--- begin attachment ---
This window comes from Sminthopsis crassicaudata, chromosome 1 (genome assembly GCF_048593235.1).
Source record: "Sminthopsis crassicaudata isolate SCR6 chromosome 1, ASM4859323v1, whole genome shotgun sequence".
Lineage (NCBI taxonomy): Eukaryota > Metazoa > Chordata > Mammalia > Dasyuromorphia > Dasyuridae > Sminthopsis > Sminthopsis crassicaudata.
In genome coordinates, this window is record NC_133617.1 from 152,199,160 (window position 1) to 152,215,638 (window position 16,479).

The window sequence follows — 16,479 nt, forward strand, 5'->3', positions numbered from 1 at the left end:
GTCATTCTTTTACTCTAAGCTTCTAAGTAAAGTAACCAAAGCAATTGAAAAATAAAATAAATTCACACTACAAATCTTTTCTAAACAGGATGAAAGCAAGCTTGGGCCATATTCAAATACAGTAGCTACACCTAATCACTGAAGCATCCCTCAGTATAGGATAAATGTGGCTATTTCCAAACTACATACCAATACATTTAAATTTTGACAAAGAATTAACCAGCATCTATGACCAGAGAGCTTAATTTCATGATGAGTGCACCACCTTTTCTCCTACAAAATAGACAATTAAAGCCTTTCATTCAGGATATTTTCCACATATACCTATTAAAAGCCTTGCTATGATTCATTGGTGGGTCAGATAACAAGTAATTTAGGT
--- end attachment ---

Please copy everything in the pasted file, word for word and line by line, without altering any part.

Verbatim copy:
This window comes from Sminthopsis crassicaudata, chromosome 1 (genome assembly GCF_048593235.1).
Source record: "Sminthopsis crassicaudata isolate SCR6 chromosome 1, ASM4859323v1, whole genome shotgun sequence".
Lineage (NCBI taxonomy): Eukaryota > Metazoa > Chordata > Mammalia > Dasyuromorphia > Dasyuridae > Sminthopsis > Sminthopsis crassicaudata.
In genome coordinates, this window is record NC_133617.1 from 152,199,160 (window position 1) to 152,215,638 (window position 16,479).

The window sequence follows — 16,479 nt, forward strand, 5'->3', positions numbered from 1 at the left end:
GTCATTCTTTTACTCTAAGCTTCTAAGTAAAGTAACCAAAGCAATTGAAAAATAAAATAAATTCACACTACAAATCTTTTCTAAACAGGATGAAAGCAAGCTTGGGCCATATTCAAATACAGTAGCTACACCTAATCACTGAAGCATCCCTCAGTATAGGATAAATGTGGCTATTTCCAAACTACATACCAATACATTTAAATTTTGACAAAGAATTAACCAGCATCTATGACCAGAGAGCTTAATTTCATGATGAGTGCACCACCTTTTCTCCTACAAAATAGACAATTAAAGCCTTTCATTCAGGATATTTTCCACATATACCTATTAAAAGCCTTGCTATGATTCATTGGTGGGTCAGATAACAAGTAATTTAGGT